Shows - Review
Years ago, when I first started watching Who, my local TV Guide mixed up the Ark and the Ark in Space in the TV listings, thus making me think that my local station was bestowing this Tom Baker story upon us out of order and for no good reason. (I'd only just started watching Who and was eager to see Ark in Space). I have to admit to being sorely disappointed when I tuned it only to see the black and white Hartnell logos starting up on my screen and not the much-loved Tom Baker opening credits. It was pretty much all downhill after that for me with the Ark, which I quickly decided was one of the worst Who stories I'd ever seen and not one that I was in any great rush to watch again.
And so, I come back to the Ark, years later, my impressions of the story still a bit tainted by that initial disappointment. (Come on--how many of you can't tell me you wouldn't rather watch Ark in Space than this one?)
But this time around, I honestly tried to go in with an open mind. It can't be as bad as I remember, I thought. This, despite the fact that I've used my old, beat-up PBS taped copy of the story for years to help cure insomnia. (I'm not kidding on this one folks. For some reason, this story is vaguely soothing and puts me right to sleep fifteen or so minutes in, should sleep be prvoing elusive). For that alone, I should be grateful. This time around, I was determined to see the entire story--though not all in one giant gulp, mind you.
And so, with my commercially released copy, I sat down, determined to give the Ark a fresh chance and not to use it as a cheaper form of Sominex. And this time around, I'd love to say the story finally clicked and I was stunned by the depth, intelligence, wit and all-around classic status of the story.
Unfortunately, that didn't really happen.
What did happen was that the story actually went up a few points in my estimation. Oh, I'll give you that the first two episodes are slow moving at best and that the entire story moves at a rather lethargical pace, but this time around, I found some interesting ideas lurking there just beneath the surface. The most interesting was the morality of the story--namely that early on we see the Monoids as a slave race and no one bats an eye, but it's only when they've subjegated humanity that we get really enraged about the whole thing. It's an interesting concept and one that is certainly there undergirding the story. Also, the idea that a simple cold could wreak such havoc in a society and seeing the Doctor and company affect far-flung history in such a way is certainly a novel enough idea.
But it's the packaging that matters the most--and no matter how hard I tried, the packaging just doesn't hold this story together all that well. The Monoids are your typical Hartnell era man in a rubber suit and not much more. Yes, they get their chance in the sun as the evil alien race who overthrows humanity, but they are never very well realized. At first, they are mute aliens who could possibly be telepathic (a story thread that's hinted at early, but is dropped quickly) and then they're basically little more than Daleks with one big eye and heat guns. All you're missing is a catch-phrase like "Exterminate" really. Indeed, in the final two episodes when we're supposed to have two groups of Monoids fighting one another, I rapidly lose track of just who is on whose side, simply because the Monoids aren't really made distinctive enough from each other to really follow the civil unrest, or to really care that much about how it's unfolding on screen.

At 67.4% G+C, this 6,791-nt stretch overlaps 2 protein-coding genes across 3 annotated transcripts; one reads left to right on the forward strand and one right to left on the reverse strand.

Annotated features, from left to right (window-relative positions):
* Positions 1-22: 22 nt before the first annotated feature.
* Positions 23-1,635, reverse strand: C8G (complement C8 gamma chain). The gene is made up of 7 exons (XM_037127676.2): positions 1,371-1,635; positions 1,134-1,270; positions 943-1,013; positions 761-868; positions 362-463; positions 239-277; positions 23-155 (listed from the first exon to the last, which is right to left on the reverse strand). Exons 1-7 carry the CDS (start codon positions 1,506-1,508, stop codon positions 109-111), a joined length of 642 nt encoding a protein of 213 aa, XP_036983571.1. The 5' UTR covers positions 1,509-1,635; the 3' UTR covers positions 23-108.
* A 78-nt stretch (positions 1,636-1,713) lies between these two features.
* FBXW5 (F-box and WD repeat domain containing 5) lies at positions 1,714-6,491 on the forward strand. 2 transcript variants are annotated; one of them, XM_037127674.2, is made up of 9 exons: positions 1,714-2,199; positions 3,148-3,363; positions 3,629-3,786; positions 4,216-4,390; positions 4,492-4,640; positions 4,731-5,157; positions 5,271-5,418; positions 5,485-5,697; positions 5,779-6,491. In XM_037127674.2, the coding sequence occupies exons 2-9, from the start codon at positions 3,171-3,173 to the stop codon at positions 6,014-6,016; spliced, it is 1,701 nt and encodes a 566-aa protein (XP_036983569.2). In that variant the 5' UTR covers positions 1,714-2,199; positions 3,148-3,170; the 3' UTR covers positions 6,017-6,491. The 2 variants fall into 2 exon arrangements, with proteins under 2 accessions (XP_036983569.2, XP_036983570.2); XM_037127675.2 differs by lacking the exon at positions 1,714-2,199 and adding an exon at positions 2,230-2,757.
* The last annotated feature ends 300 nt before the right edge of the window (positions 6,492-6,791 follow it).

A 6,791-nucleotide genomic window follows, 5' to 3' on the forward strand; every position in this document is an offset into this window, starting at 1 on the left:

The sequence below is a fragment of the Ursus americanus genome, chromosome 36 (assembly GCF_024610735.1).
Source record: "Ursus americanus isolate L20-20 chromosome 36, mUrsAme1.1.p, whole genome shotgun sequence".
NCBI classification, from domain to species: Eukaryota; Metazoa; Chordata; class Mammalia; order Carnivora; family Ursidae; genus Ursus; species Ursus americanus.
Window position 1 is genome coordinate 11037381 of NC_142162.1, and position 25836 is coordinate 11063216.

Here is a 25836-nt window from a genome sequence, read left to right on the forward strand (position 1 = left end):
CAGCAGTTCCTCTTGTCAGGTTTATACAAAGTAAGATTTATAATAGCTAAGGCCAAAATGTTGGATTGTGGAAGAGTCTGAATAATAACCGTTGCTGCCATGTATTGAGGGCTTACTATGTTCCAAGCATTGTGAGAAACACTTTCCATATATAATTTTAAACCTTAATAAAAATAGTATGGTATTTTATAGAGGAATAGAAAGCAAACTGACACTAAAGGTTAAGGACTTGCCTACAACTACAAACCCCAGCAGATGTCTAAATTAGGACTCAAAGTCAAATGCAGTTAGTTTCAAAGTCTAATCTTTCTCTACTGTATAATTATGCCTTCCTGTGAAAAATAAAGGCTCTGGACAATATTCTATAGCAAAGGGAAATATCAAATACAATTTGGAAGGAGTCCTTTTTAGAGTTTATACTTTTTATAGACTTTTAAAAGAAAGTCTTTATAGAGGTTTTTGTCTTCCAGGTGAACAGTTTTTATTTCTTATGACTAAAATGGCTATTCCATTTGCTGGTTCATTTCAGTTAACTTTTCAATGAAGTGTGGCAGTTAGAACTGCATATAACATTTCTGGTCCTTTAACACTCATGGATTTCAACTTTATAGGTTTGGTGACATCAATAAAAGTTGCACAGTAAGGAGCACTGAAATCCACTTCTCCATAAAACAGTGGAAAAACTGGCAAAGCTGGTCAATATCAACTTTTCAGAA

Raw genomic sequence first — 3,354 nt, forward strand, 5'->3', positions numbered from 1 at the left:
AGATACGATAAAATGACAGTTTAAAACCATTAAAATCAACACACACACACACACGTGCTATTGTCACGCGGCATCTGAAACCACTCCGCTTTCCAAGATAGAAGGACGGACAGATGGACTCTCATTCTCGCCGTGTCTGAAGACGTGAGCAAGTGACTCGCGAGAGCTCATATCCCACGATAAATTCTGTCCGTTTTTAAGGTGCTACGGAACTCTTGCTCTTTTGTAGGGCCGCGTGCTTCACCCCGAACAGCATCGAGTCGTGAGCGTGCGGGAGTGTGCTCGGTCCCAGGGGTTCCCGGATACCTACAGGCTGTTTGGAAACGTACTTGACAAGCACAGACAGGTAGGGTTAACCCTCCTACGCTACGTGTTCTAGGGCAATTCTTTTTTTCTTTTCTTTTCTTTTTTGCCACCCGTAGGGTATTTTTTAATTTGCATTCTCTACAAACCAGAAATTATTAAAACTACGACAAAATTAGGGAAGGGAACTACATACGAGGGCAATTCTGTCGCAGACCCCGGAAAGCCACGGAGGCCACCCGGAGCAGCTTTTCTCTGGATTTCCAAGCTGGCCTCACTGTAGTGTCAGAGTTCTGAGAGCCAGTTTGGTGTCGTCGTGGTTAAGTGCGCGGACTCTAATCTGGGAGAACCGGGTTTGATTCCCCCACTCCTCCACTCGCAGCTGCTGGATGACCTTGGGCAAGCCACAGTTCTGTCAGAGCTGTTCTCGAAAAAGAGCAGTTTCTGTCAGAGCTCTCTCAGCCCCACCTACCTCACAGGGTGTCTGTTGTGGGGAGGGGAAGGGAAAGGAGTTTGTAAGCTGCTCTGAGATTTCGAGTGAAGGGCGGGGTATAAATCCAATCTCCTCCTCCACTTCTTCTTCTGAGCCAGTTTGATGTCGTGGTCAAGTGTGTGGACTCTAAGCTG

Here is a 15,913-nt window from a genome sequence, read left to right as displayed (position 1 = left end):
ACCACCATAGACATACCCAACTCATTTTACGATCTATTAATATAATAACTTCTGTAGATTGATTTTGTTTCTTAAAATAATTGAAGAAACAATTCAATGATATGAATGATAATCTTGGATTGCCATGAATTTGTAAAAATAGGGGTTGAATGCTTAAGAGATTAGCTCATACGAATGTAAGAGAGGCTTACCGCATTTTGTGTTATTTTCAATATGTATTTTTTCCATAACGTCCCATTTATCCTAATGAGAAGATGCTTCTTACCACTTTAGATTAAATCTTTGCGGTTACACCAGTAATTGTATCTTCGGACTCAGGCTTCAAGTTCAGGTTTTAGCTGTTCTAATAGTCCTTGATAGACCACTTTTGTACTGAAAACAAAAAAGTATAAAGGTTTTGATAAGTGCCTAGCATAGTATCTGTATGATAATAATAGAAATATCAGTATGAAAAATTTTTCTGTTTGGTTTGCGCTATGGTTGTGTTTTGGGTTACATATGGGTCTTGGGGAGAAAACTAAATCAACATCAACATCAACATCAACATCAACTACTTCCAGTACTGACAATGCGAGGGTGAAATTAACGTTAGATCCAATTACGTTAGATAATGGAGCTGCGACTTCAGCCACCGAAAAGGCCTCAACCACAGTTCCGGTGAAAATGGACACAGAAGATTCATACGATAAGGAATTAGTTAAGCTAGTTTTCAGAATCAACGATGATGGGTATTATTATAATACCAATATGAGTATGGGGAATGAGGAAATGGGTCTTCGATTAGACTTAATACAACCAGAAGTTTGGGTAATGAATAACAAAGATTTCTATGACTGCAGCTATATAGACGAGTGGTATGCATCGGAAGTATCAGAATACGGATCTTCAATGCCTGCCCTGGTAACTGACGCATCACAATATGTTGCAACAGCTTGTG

The final two episodes feature some lazy script-writing as well. There's too much deux-ex-machina, with the Refusians being all powerful as needed. The idea that they can push the giant statue out the airlock in the final moments seems more like a desparation of the script to wrap things up rather than actually being foreshadowed or set up early in the story. Also, the concept that the Earth people might not contact or try to contact the Refusians is just ridicious in the extreme.
You've also got to add in some rather sub-part acting by the guest cast. The entire rank and file of humanity is rather one-note and it gets old rather quickly. Part of this is the script, but part of this falls firmly at the feet of the actors, who all seem rather tired and can't really make the lines rise above and become something more. I will admit that Harntell does a pretty good job here and Peter Perves delivers another fine performance as Stephen (so much so that I am starting to think of him as a severelly underrated male companion). But Dodo is a bit grating at times. It's easy to see why the production team gave her an early exit from the series since she is rather annoying here and never really gels with the other regular cast members.
Now, I know there are those of you who will bring up the technical merits of the Ark and I've got to admit those are good. Seeing live animals on a Who set works well and the giant statue is nicely realized. That said, the rest of it bores me. There are times when it becomes intrusive, like during the trial when cut back to the Ark's leader, offering his commentary on the situation. It feels too much like the directing is trying too hard to be brilliant and not really achieving that goal.
So, despite the few good things that jumped out at me viewing the Ark this time, I've still got to say it was disappointing over all. Sure it's not the travesty that is the Web Planet or the Gunfighters. But it's still not improved enough in my estimation than to be anything more than a story I will revisit only when I'm in the mood for Hartnell and have seen most of his other better stuff or when I need that late night insomnia cure.
Last Updated: 2/13/2006
Other Reviews by Michael Hickerson
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